A week before, Vic was back on the messaging. ‘Will you do the 4 Trails?’ and I was promptly back on the CX website. I had a small niggle in my right leg after HK100 and didn’t want it to get worse by over doing it but finding cheap flights over Chinese New Year was a non-starter. The day before, after a lot of persistence from Vic on the messaging, following a beer or 2 after work with a friend I relented to doing the first 50km of the Mac at a 16 to 17 hour pace.
When you’re only planning to do 50km preparations are not as important, so I threw a few energy bars, some cash and headlight with spare battery into the bag. I’m still not sure why the headlight came with me as I shouldn’t have needed it to get to Shatin Pass, clearly there was something in the back of my mind saying I was likely to be going a bit further.
Maclehose Trail.
Friday morning 7:50am six of us congregated in Tuen Mun at the start of the Mac Trail with Andre and Paper. I felt out of place for the first photo given the end for me was Shatin Pass, only 1/6th of the way.
6 intrepid challenger at the start. Photo from Hong Kong Four Trails Ultra Challenge

8am came, the ring of the cow bell and we were off. However 300m up the trail, things ground to a halt as we negotiated the first pack of village dogs that came charging towards us. We ran as a group along the water catchment towards Tai Lam Chung reservoir, before Anders and Phyllis went off ahead. The sun was out and it was starting to get unseasonably warm as we hit stage 9 of the Mac, joking a bit and looking forward to getting off the concrete and on to trail. It was on Mac stage 9 that Vic came out with his first secret to long run preparation, “I’m really hungry as I didn’t have breakfast” hoping the little shop at Route Twisk would be open over Chinese New Year. I shouldn’t have been surprised having run with him a lot in the past, but this time I was given that he planed to do 298km.
As we rounded the last corner to Route Twisk the sound of the cow bell could be heard as Andre, Paper and Anders cheered us on. A quick water refill at the little shop, and some biscuits for Vic’s breakfast and we were off up Tai Mo Shan, the first of the hills. By the time we dropped down to Leadmine pass it was just Vic and I together on the Mac at about a 16hr pace. Needle Hill from Grassy Hill is the easier way up, but the lunchtime heat of the day made it its usual killer slog up the steps and it was a relief to get down to Shing Mun and be greeted by the sound of the cow bell and the vending machine to stock up on water.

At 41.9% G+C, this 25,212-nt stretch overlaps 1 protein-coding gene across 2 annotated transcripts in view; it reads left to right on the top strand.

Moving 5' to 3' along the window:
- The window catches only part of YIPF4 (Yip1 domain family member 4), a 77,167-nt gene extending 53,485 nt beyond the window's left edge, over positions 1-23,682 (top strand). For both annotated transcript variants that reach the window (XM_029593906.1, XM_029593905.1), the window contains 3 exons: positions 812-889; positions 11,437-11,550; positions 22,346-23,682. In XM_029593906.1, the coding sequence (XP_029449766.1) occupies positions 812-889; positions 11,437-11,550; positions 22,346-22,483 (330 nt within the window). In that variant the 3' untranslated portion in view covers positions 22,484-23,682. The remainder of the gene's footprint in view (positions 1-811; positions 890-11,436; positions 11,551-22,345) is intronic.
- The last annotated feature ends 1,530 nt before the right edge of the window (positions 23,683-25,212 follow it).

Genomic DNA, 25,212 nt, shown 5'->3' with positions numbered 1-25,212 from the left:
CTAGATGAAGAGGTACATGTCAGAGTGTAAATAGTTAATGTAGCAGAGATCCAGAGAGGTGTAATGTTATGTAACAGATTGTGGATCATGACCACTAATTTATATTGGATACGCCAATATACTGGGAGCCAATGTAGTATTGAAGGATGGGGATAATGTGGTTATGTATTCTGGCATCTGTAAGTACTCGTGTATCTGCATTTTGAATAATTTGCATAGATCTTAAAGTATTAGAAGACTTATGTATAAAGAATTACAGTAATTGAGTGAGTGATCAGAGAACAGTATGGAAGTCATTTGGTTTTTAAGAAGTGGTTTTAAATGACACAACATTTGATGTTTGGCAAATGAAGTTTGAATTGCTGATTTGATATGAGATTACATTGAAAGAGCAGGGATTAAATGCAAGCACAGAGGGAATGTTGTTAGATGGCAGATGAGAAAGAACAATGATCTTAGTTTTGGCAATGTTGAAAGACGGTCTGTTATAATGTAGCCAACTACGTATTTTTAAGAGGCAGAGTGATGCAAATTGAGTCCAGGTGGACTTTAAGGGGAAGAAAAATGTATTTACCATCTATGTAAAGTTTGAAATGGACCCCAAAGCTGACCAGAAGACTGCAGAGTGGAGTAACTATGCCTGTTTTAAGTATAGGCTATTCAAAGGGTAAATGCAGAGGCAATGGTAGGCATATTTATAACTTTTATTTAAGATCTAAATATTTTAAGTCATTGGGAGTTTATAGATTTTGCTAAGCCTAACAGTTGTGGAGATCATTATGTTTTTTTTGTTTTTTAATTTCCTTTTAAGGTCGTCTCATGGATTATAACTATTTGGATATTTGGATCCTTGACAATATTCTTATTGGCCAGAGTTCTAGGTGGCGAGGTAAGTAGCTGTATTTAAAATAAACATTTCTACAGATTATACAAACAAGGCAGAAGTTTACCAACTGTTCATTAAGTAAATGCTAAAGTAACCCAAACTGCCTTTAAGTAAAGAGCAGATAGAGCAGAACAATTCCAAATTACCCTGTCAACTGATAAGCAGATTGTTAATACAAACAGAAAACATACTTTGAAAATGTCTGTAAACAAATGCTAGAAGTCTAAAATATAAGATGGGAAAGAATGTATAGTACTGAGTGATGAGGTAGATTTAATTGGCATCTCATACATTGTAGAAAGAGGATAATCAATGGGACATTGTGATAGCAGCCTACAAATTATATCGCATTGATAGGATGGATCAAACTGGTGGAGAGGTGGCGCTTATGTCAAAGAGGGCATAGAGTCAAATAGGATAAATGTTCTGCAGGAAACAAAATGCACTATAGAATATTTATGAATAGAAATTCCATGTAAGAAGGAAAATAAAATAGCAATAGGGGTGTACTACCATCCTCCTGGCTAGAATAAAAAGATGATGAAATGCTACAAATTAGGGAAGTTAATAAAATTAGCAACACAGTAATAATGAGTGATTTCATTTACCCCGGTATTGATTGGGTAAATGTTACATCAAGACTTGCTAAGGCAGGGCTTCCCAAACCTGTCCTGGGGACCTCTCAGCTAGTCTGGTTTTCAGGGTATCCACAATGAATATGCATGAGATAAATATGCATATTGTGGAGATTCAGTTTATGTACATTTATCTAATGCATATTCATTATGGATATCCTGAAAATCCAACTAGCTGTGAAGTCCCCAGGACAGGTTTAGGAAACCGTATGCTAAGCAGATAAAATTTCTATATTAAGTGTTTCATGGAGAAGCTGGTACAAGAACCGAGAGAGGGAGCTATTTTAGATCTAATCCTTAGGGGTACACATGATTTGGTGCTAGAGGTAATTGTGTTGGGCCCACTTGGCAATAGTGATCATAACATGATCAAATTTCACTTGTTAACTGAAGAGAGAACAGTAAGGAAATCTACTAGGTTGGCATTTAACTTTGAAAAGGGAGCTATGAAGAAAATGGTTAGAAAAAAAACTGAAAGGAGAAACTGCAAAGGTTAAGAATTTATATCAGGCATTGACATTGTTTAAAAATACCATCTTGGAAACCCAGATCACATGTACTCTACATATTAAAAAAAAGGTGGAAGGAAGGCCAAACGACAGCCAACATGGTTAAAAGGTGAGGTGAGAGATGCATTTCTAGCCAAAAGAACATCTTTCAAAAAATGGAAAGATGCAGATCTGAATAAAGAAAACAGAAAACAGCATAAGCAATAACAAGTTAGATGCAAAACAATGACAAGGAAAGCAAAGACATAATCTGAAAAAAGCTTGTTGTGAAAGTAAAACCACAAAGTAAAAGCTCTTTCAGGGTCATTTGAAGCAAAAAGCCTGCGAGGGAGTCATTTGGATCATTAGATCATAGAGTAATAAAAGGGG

Crossing Shing Mun Dam. Photo by Patchanida Pongsubkarun
As we headed down through the monkeys on Stage 6, the thought of food and the noodle shop at Shatin Pass were at the forefront of the mind. We slowed down a bit going up Beacon Hill to conserve energy, but it was good to be in the shade and 1km from Shatin Pass, Vic suddenly hit top speed as the realisation that food was closing in. For those that don’t run with Vic, 2 of his running gears revolve around food, Slow gear when hungry and the next food stop is a long way off and a turbo gear when the noodle shop is within 1km.
The noodle shop luckily was open and we stayed about 30 minutes eating and rehydrating, knowing that it would not be until we finished the Mac that the next food would be available. We had made it in 7 1/2hrs so we had plenty of time to do the Mac in the 17hr target at the 50km mark.
This was suppose to be my drop out point, but having discussed quite a bit in the past 20km, Vic had asked if I would go further as he was worried he would find it easier to drop out if alone, so I had agreed to push on to the end of the Mac if my legs would take me.
We walked up the road towards Tate’s Cairn to help the food digest a bit, but once on Mac 4 we speeded up running up to Buffalo’s Pass and over the ridge line to Ma On Shan. The views both sides were great and the sun was just starting to set. A fast decent down saw us reaching Sai Sha Rd just as it got dark.
Mac Stage 3 could easily have been the turning point. The ascent to Kai Kung Shan was a nice steady climb, but the downhills in the dark were very technical with rocks all over the place. We were moving surprising slowly on this stage as energy reserves were vanishing and knowing that food was still around 30k away. We joked on the final descent as Vic told me his leg muscles couldn’t take his weight anymore using his poles with each step on the downhill. But we kept the motivation up by thinking how much easier Stage 2 and 1 would be and maybe the restaurant might be open in Sai Wan at 11pm.